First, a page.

The Travels

Marco Polo

(with Rustichello of Pisa)

1299

(An Italian explorer treks fearlessly into the unknown East, and discovers astonishing cultures and kingdoms no European had ever seen).

 Caravan_Marco_PoloMarco Polo journeying to the East in the time of the Pax Mongolica, from the 1375 Catalan Atlas, housed at the National Library of France

 

We are fortunate that Marco Polo lived long enough and expended the energy to record the greatest travels ever performed by any man to his time and for very long afterwards.  He dictated– apparently from memory– his adventures to a romance-writer Rustichello of Pisa while they were prisoners of war in Genoa.  No repetitive or trivial diarizing here—this is a very entertaining work, often fascinating and at times hilarious.  I am struck, as Polo was, by the variety of customs observed in the many areas through which he trekked.  I am also intrigued by the amount of wealth those in power were able to amass; such wealth that Kublai Khan, for the prime example, could romp in several sumptuous palaces with manicured grounds and scenic paths like those of the richest modern European monarch.  It surely seems that the book’s two repeated claims may well be true: that Marco Polo had traveled further and knew more of the world than any other man who had ever lived; and that the Mongol empire under Kublai Khan was the largest empire in subjects and geographical area ever to have existed.

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Pliny’s Letters

Pliny the Younger

97-109 AD

(A wealthy lawyer reveals his personality and attitudes, and the way of life in Imperial Rome.)

PlinyAndMotherVesuviusCrop of Pliny the Younger and his Mother at Misenum, 79 AD, by Angelica Kauffmann (1785). Here Pliny dictates his most famous letter as he and his mother observe the eruption of Vesuvius. Courtesy of the Princeton Art Museum.

 

Many of us are acquainted with, or at least aware of, a certain species of lawyer, politician, or businessman.  At first we notice the more grating aspects of his personality.  He is near the top of his game, and can barely see beyond his own prosperity.  He knows a whole lot of people, many of whom are famous, and somehow he reminds us of this in nearly every conversation.  He loves to talk of his success stories, his valuable properties, praise he has received, and difficult decisions or tight places from which he has emerged victorious.  He is sensible of the fact that his reputation is what keeps him successful, and he has become entrained on reputation to such an extent that the development of it is unabashedly the single guiding force in his life, the basis upon which he makes all significant choices.  Maybe this is true for all of us to some extent, but what our bold tycoon doesn’t often realize that so ardently exhibiting a concern for reputation can actually harm your reputation.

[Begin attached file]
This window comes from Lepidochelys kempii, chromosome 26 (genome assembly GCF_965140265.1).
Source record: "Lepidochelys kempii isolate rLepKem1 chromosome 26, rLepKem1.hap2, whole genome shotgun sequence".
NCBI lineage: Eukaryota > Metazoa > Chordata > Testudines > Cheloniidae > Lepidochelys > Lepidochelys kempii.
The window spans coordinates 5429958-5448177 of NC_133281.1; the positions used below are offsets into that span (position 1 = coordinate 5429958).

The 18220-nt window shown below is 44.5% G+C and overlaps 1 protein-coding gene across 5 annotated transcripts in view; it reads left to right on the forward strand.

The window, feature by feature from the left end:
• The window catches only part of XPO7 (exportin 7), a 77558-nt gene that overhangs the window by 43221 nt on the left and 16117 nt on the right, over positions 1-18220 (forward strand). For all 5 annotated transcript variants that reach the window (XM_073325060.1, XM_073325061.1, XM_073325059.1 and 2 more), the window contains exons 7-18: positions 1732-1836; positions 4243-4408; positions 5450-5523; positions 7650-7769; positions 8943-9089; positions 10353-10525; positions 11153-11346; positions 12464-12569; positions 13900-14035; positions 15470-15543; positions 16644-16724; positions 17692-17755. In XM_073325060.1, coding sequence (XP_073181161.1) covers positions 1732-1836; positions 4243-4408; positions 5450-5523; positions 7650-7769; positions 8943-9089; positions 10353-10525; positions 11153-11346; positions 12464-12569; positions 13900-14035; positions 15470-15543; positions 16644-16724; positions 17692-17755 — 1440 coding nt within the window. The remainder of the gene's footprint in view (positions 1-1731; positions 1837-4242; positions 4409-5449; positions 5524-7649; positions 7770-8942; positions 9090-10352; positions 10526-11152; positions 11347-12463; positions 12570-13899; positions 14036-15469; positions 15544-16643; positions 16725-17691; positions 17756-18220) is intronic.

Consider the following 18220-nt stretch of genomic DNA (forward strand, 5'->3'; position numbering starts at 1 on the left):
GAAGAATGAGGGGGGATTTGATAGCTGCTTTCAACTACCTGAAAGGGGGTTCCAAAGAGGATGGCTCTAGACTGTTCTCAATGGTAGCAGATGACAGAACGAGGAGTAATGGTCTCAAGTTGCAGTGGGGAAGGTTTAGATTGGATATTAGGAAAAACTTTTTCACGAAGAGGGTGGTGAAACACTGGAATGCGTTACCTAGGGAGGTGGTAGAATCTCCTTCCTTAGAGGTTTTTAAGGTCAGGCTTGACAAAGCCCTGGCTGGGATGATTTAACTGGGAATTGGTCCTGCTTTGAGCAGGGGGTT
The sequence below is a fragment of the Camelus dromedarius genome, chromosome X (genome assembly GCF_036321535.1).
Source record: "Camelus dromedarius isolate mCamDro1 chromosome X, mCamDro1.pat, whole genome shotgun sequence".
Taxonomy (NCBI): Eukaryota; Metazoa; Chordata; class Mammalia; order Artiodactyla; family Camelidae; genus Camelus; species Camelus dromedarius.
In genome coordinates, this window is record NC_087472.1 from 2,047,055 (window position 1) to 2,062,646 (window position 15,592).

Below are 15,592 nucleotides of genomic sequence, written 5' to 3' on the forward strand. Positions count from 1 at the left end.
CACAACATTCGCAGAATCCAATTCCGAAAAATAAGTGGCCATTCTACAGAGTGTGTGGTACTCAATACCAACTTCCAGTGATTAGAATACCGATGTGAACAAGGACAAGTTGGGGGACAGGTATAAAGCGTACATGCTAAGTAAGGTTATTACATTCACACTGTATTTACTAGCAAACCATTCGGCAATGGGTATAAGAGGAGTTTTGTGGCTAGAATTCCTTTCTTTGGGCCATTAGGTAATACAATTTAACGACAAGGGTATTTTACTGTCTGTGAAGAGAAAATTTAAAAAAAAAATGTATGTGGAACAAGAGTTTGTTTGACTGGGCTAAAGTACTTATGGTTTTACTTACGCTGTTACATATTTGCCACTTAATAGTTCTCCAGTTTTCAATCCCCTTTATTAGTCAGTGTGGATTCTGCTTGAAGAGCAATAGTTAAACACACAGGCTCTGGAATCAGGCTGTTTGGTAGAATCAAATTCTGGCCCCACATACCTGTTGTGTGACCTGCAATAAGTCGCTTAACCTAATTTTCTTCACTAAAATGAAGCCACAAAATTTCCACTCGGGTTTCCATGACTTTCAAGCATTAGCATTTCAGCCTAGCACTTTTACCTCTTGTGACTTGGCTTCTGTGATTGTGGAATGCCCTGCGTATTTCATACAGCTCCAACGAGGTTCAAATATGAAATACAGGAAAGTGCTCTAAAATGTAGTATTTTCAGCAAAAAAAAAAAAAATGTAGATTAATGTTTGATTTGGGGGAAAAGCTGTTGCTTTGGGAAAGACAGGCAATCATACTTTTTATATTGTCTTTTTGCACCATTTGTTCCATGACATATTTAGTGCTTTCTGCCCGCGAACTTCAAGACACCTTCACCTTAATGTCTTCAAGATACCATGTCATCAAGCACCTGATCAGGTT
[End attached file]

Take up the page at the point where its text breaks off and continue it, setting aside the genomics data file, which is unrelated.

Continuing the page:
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Great Expectations

Charles Dickens

1860-1861

(Pip tells us of his lifelong love, the unexpected rise and fall of his fortune, and the lessons he learned about what makes a gentleman.)

MissHavisham&PipDetail from an 1860s illustration by John McLenan, “‘Who is it?’ said the lady at the table. ‘Pip, ma’am.'” Courtesy of The Victorian Web

 

In describing a novel, everyone, myself included, seems to have as the central focus an explanation of what the book is about, whether plotwise or themewise. So it has always been a curiosity to me that such a description rarely lures me to a novel, or, if I have already read it, rarely captures what I loved about it. Tell me that Great Expectations is Pip’s life story where such and such happens, and I will probably not care too much. Tell me that it is a story of foolish desires and their detriment to our good and healthy existence, or of the confusion we often suffer between our expectations and reality, or of the functions and effects of guilt or love or human sympathy– tell me that the book is about these things and I am likely to nod in agreement, but I’ll not be for the sake of those things very much impassioned to read the novel. It is not because I do not care about these things. In fact, I loved the novel and these are precisely what the novel is about, and I loved it at least partially because of them. But I suspect that there are situations where our experience of reading the novel results in our loving the novel for what it is, as distinct from what it is about. I think Dickens is one of those authors for whom this is regularly the case. Another orphan novel? the uninitiated might ask, having read David Copperfield. And we would have to say “Yes, Dickens is returning to theme of our human condition being one in which we are as orphans, trying to find our way through a world filled with few safe people and places but many threatening people and places. We must learn life’s lessons for ourselves, for our parents are not here to help us.” Now, as true and interesting as this is, does this statement shake the cynic from his negativity towards Dickens? Or, for the person who has read Great Expectations, does it nail down what is so endearing about the book? Probably not.

 

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